Friday, July 18, 2008


Thank you to everyone who has asked how Mr Man is doing. I’m sorry to have kept everyone waiting so long for an update; since the weekend I seem to have swung from being mentally very alert and hardly sleeping, to feeling like a zombie and sleeping at every available opportunity. I expect this is a normal reaction to stress, and my sleep patterns seem to be governed by the perceived level of need from Mr Man – now that he is sleeping more soundly, I am too.

Dr Hillary was able to go back into work on Monday afternoon, and she obviously felt that seeing Mr Man was more of an emergency than whoever had spoken to the receptionist that morning, as she called to say that she would come for a home visit after 5pm that day.

It was important for her to establish why Mr Man had stopped taking his medication, as this would have a bearing on which direction her care would take. She was happy to find that it wasn’t due to any loss of insight, or command hallucinations, but because Mr Man had simply had enough of the side effects (I will write more about this soon). She was also concerned that Mr Man could be suffering from rebound psychosis after stopping his Clozaril so abruptly, but again, was happy to note that this didn’t seem to be the case.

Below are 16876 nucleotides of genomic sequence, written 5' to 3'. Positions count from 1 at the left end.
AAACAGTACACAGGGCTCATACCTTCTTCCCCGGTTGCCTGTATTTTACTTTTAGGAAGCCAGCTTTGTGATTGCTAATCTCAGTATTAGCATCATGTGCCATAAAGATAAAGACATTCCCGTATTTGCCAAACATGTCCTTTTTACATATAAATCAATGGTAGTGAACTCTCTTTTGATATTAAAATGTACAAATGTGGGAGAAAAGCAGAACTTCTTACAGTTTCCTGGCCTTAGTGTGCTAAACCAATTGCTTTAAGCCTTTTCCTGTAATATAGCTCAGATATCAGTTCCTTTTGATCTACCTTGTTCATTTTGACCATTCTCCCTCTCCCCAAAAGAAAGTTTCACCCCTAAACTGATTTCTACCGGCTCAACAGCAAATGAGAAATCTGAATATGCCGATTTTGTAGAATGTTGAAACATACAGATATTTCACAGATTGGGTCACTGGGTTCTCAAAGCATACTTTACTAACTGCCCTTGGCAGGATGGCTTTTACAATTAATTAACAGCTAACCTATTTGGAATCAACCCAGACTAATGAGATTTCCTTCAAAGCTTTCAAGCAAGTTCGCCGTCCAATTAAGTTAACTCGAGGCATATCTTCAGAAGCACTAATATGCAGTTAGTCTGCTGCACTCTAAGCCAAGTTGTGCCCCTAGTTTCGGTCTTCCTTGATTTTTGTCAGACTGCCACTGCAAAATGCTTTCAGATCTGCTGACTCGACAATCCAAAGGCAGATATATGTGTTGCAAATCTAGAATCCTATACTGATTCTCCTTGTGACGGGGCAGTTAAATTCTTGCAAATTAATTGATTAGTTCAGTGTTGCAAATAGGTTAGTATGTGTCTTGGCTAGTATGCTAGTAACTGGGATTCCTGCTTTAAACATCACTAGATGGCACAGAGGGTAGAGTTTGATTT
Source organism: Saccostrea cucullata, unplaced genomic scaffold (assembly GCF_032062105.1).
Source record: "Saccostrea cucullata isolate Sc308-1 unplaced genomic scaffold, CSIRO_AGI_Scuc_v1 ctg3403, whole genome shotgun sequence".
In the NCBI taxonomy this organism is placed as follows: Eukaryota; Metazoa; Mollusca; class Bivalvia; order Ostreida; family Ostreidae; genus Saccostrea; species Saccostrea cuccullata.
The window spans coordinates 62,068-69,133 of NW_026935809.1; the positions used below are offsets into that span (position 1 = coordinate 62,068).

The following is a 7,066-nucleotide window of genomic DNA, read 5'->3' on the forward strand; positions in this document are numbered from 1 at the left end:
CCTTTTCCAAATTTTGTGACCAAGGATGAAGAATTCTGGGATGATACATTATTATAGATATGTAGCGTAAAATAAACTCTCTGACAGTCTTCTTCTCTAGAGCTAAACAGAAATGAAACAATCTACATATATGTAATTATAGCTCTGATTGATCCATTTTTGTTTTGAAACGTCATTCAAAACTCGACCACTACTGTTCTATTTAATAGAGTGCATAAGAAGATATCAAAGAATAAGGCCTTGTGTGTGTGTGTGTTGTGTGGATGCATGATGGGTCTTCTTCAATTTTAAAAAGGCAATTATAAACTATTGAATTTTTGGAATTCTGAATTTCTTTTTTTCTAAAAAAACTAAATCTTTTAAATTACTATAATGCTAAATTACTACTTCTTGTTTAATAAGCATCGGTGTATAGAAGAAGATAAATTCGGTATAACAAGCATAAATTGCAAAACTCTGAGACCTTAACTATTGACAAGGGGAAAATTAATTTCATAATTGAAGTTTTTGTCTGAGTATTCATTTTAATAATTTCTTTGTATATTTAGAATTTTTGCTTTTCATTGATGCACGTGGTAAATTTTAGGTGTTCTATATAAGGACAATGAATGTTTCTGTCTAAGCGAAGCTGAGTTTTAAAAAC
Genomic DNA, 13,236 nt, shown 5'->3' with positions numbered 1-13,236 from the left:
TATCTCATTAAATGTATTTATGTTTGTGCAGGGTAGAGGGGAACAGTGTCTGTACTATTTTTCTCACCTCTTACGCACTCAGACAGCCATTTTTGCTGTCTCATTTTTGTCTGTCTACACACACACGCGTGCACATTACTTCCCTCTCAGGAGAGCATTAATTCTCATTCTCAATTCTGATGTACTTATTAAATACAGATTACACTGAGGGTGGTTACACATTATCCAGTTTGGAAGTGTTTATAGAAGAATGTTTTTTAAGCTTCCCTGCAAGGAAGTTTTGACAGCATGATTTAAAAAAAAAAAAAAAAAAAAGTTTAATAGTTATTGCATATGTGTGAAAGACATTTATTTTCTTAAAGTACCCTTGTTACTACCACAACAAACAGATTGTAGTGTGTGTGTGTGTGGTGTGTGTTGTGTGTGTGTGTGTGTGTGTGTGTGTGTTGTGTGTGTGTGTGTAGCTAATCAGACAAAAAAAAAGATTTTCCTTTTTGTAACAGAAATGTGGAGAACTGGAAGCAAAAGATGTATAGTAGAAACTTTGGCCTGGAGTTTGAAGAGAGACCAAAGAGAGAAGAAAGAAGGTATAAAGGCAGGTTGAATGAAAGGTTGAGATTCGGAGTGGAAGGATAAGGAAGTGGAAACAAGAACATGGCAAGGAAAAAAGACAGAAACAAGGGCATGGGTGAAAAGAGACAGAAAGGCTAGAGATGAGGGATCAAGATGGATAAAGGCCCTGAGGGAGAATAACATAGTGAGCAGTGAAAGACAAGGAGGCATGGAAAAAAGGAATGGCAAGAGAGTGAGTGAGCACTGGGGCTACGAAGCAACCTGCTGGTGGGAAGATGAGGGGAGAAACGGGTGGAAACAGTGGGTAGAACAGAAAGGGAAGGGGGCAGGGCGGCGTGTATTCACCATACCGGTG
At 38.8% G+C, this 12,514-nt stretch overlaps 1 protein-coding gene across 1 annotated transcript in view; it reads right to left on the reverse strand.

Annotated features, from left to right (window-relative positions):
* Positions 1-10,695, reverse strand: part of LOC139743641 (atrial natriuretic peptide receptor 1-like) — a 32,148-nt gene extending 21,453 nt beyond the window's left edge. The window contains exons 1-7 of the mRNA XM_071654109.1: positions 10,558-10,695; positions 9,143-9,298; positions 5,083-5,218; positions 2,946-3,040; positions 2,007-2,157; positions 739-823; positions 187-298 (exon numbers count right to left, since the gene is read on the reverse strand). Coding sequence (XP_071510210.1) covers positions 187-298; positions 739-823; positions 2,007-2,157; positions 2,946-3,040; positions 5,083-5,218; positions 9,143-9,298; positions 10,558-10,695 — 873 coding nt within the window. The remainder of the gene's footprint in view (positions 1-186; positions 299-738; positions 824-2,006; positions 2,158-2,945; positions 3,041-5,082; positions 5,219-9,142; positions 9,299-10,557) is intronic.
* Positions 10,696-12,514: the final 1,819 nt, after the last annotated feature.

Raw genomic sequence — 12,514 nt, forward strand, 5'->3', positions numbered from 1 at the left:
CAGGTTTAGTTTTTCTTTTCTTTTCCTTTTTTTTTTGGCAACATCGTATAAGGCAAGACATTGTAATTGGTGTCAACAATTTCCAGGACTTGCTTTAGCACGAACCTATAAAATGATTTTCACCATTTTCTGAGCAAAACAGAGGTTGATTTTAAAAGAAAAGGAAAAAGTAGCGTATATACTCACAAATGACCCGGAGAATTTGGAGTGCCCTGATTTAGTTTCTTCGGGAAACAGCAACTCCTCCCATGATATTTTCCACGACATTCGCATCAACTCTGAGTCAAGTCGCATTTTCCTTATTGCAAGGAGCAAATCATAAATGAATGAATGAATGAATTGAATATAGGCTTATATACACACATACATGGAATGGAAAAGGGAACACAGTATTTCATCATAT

Actually, I have been very surprised that Mr Man’s symptoms have not deteriorated as much as they have in the past. I suspect that the Abilify he takes has helped him far more than anyone realised. About four years ago Mr Man skipped some Clozaril, hoping to control some of his side effects, and at that time he became very ill, very quickly. He was careful not to skip more than one dose at a time so that he wouldn’t have to be reintroduced to the drug (which is when the side effects are at their worst), but within days he was sitting right up close to the TV, with a note pad and pen in hand, insisting he had to write down “codes” from the commercials for “the company”.

At that time he was also taking Risperidone, but the worsening of his symptoms without the Clozaril was dramatic. This could lead some to conclude that maybe the Risperidone wasn’t really up to the task, but it’s interesting to note that when the Risperidone was reduced before the introduction of Abilify, there was a marked deterioration in his symptoms then as well, even though he was still taking Clozaril. This is why I say that the Abilify has obviously helped Mr Man more than anyone realised, as it really seems to have kept him afloat this time. I can’t help wondering if some of Mr Mans current psychosis is in fact rebound from stopping the Clozaril abruptly, and I wonder if he would have managed on Abilify alone if the Clozaril was reduced gradually and the Abilify increased slightly. Perhaps we’ll never know.